Divisions emerge between clubs over a viable future plan
SHARP DIVISIONS have emerged between Airtricity League clubs over the structure of next year’s competition with alarm at the prospect of the First Division having just seven teams growing to the extent that Waterford United officials have threatened to follow Monaghan United’s lead and simply walk away if something is not done.
At a meeting of clubs from around the country in Abbotstown on Tuesday, United chairman John O’Sullivan said his club would not be able to sustain senior football for another year unless things are changed dramatically.
As things stand, the plan for next season is to have a 12-team top flight leaving just seven in the First Division, a situation even some of the leading clubs acknowledge is ultimately unsustainable for those in the second tier.
Waterford have proposed that all 19 teams compete in one division and that, as well as the status quo, is to be considered by a subcommittee comprised of representatives of five clubs including Shamrock Rovers, Athlone Town and UCD which is to meet next Wednesday.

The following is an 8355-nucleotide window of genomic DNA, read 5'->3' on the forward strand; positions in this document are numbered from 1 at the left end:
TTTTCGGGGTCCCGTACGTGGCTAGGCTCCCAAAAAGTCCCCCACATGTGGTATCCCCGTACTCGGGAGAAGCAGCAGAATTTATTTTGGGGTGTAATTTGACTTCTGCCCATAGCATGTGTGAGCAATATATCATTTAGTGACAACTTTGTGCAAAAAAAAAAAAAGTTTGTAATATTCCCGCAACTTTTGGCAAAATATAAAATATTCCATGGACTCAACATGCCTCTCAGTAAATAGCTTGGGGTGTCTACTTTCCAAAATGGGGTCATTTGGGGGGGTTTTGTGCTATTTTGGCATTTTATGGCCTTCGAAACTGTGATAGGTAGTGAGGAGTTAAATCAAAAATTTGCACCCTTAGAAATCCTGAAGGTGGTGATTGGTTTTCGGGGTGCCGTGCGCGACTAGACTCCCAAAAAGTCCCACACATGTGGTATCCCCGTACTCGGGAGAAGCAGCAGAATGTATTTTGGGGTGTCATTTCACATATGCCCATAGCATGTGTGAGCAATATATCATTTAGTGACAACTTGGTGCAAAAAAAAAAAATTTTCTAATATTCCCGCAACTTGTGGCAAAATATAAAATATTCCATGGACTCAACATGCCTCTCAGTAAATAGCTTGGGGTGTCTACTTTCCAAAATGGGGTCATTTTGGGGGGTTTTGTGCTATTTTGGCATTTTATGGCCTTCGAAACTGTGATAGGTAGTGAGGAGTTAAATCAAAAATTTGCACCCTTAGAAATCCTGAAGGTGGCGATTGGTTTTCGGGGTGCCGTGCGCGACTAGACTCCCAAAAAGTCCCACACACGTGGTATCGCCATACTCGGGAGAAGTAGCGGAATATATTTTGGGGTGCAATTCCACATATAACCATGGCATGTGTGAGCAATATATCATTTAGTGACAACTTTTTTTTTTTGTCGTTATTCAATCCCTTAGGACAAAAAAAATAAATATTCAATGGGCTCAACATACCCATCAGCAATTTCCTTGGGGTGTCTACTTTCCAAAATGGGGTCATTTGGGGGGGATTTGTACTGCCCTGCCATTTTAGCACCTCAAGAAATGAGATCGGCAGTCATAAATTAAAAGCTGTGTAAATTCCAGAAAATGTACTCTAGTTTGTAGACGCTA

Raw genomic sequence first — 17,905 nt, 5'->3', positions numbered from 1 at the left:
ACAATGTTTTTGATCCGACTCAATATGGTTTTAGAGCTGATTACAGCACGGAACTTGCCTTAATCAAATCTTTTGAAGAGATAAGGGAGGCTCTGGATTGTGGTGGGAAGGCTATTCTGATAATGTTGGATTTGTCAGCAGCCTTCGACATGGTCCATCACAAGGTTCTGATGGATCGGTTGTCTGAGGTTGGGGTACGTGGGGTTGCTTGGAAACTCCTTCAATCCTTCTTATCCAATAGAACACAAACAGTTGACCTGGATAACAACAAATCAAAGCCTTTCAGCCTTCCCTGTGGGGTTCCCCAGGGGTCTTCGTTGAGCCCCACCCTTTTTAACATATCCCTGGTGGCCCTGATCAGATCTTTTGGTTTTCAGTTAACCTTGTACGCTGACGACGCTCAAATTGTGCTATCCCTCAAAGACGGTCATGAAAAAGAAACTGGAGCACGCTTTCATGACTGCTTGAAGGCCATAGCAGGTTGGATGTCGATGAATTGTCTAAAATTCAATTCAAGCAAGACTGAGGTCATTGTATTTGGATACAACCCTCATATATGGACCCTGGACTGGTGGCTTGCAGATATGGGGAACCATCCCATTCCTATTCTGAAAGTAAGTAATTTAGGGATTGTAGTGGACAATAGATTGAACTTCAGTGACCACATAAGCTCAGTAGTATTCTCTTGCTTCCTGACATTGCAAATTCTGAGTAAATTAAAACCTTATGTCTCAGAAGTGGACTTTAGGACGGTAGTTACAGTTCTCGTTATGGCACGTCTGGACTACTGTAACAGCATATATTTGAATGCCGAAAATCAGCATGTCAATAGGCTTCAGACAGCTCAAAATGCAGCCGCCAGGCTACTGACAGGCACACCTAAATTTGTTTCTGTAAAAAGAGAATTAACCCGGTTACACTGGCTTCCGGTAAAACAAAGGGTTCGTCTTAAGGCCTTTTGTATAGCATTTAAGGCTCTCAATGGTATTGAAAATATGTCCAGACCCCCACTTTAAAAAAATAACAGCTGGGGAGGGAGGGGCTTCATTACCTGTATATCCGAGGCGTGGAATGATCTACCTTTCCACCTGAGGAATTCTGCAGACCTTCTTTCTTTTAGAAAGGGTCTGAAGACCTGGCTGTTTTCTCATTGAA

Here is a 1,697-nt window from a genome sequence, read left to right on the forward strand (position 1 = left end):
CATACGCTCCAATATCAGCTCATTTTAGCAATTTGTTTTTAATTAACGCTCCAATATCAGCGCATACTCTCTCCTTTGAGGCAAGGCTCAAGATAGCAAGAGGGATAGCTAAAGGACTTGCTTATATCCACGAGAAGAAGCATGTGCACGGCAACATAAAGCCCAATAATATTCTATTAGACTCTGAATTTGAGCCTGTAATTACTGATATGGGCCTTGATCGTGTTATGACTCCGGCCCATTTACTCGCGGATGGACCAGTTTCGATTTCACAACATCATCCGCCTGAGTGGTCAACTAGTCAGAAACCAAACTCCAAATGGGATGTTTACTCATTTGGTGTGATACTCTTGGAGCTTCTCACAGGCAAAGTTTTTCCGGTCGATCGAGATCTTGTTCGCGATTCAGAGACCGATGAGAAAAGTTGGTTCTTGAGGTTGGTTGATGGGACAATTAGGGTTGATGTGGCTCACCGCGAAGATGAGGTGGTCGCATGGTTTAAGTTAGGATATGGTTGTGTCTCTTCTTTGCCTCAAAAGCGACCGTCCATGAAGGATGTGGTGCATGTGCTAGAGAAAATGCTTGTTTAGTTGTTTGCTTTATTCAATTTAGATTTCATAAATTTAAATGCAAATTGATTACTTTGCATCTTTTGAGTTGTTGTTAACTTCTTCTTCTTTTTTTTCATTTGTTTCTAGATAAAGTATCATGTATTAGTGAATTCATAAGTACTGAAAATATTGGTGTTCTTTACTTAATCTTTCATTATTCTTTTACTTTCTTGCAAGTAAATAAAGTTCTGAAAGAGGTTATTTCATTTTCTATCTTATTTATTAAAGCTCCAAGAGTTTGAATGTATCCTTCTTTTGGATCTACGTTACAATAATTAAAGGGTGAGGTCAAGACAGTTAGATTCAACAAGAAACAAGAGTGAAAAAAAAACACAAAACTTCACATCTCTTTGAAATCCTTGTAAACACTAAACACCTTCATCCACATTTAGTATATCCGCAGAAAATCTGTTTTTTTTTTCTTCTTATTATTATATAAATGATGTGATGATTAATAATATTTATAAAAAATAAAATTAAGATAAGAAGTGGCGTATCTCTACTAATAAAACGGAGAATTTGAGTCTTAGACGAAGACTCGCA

It is expected to deliver a report weighing up the pros and cons of both formats to another meeting of all the clubs at the start of September. The hope is agreement can be reached at that meeting on a proposal to be sent to the National League Executive Committee which is scheduled to meet just one week later.
However, the prospect of any agreement being reached seemed a little far-fetched yesterday with some leading clubs insisting that a 12-team format for the Premier Division has been already been agreed for next season and no expansion of the top flight would be acceptable beyond that.
The likes of Waterford and, it is believed, Longford Town favour dramatic change while some of the biggest clubs, like Shamrock Rovers would, it seems, ideally prefer a 10-team top flight.
While discussions on how to proceed appear to be at a very early stage, there is some suggestion that a compromise proposal might emerge advocating the possibility of a single league that splits part of the way through the season.
There also seems to be a widespread acceptance that, whatever happens, 19 is not a good number of members for a league.
With potential takers for vacancies pretty thin on the ground in the current economic climate, there is a feeling numbers may have to be cut, whether through mergers, the raising of licensing standards to the point where some would simply fail or some other method.
Several of those centrally involved in the current debate declined to comment yesterday but Pat Devlin of Bray Wanderers, a long-time advocate of a single, unified division, said the parlous finances of most clubs has made radical change a must.
“Sponsorship, attendances, everything’s been really badly hit over the last couple of years and so we need change right across the board,” he said.
“I don’t think a lot of clubs can survive the way things are going and the top three or four can’t play on their own. They are going to have to take the views of the smaller clubs into account.”